There's more to cake than a round or square cake. You can make many different types and shapes of cakes which is dicated by the cake pan you use. Get the skinny on all the different types of cake pans you can use here.
Whether you love the creativity of baking and decorating a cake, making something as beautiful as it is delicious, or you just love dessert, cakes are universally appealing. The elegant debutante of the dessert world, cakes usually take center stage on the refreshment tables at important events, tempting bakers of all experience levels to try their hand at achieving a moist sponge and a precisely-applied buttercream.
Popping up centuries ago all over Scandinavia, Greece, Rome, and England, cakes started out more like bread and gradually became desserts with the addition of sugar or honey. Of all the cake shapes we know of today, the earliest cakes most closely resembled the round design simply because they were formed into mounds by hand and baked on flat pans or stones, naturally turning out round.
Metal rings developed in the interest of refining the shape, which function like springform pans: a sheet of metal bent into a circle was placed on a flat baking pan before the batter was poured in.
Today we can indulge our ingenuity with cake pans in an incredible variety of shapes and materials. You can find metal, glass, silicone, or stoneware cake pans. Metal conducts heat well, quick to both heat up and cool down. Silicone, on the other hand, is slow to heat up and does not conduct heat well, but has an impressive non-stick quality and easily releases cakes. Glass and stoneware both heat evenly and also hold heat, taking a long time to heat up and cool down.
Below we cover the shapes and features of various cake pans. Generally what you want is a cake that rises flat and even, doesn’t run over the edges or sink in the middle, and bakes evenly throughout with just a hint of a crust at the top and edges. You need a pan large enough to give the cake room to rise and able to heat consistently throughout. Hopefully, we will provide plenty of information here to help you decide on cake pans you may want to add to your kitchen.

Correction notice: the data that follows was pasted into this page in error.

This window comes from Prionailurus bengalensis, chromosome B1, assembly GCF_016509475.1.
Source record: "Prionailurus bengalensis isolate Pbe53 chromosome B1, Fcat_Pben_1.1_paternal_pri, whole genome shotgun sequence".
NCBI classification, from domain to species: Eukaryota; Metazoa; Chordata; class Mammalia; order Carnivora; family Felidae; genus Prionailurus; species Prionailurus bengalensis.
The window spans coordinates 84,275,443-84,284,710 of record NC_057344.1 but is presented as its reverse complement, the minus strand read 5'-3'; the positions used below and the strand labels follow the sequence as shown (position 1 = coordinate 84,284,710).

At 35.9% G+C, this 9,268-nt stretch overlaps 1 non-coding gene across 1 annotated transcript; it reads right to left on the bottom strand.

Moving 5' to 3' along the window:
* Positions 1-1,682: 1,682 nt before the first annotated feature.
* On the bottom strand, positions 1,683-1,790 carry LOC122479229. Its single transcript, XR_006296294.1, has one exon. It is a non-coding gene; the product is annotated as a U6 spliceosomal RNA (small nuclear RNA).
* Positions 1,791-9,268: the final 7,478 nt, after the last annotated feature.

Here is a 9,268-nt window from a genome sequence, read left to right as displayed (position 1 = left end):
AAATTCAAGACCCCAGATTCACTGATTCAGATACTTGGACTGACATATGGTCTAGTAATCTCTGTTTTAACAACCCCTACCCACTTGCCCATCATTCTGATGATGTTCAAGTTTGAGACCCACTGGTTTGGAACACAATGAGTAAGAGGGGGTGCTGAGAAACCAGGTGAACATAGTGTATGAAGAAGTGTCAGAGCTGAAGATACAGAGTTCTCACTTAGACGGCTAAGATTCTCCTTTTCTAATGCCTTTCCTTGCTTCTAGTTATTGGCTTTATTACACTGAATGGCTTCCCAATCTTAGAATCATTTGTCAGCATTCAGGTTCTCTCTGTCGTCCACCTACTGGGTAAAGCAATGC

1. Rectangular bar pan or jelly roll pan
One of the most commonly used basic shapes, a rectangular or sheet cake pan has sides a few inches in height and a generous flat bottom. A versatile choice not only for cake but for brownies, bar cookies, or fudge, most rectangular pans come in metal or glass.
When it comes time for removing the cooled cake from the pan, bakers–especially those with experience–will often hold a plate or cooling rack against the open top of the pan and then invert them together. Careful release from the pan is especially important with this cake since a large amount of unsupported surface area in the center may cause it to fall apart.
Party hosts often use rectangular sheet cakes to feed a substantial number of party guests because of the cake’s large surface area. With a shallower height than other taller cake designs, they can also bake faster and easier. Rectangular pans are sometimes referred to as jelly roll pans because their shape works beautifully for creating a wide, thin rectangular layer of cake that can be spread with cream or preserves and rolled into a log. In fact, they perform a lot of tasks well, to include entrees like lasagna, so investing in this pan is a good idea even if you’re not an avid baker.
2. Square bar pan
This has all the characteristics of a rectangular pan except, obviously, it has an equilateral shape instead. A square bar pan can be handy for a shallow to medium-depth sheet cake when you’re serving a smaller crowd. You could also use it to construct a tiered cake in a shape other than the standard round. You’re likely to find a lot of glass square baking pans available, which can be used beyond cakes for all-purpose baking such as casseroles and cornbread.